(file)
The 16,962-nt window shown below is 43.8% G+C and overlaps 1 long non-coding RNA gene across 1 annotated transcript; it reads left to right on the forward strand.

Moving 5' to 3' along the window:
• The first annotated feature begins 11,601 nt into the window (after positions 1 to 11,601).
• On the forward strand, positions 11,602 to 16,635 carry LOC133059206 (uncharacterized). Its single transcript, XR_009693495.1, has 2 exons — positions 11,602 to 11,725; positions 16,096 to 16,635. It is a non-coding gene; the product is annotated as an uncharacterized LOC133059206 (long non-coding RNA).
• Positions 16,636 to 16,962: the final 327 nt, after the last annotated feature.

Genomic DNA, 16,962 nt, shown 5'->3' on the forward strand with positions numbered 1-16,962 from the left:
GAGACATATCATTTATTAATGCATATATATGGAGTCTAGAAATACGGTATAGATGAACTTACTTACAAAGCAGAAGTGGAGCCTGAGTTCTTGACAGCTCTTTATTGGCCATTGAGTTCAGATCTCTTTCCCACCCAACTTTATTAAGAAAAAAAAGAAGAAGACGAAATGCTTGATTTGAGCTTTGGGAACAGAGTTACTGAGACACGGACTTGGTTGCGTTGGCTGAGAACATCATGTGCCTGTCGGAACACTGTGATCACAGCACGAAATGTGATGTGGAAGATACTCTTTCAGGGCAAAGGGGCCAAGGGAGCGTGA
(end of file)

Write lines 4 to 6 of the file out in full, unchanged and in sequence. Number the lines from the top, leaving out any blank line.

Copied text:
• On the forward strand, positions 11,602 to 16,635 carry LOC133059206 (uncharacterized). Its single transcript, XR_009693495.1, has 2 exons — positions 11,602 to 11,725; positions 16,096 to 16,635. It is a non-coding gene; the product is annotated as an uncharacterized LOC133059206 (long non-coding RNA).
• Positions 16,636 to 16,962: the final 327 nt, after the last annotated feature.

Genomic DNA, 16,962 nt, shown 5'->3' on the forward strand with positions numbered 1-16,962 from the left: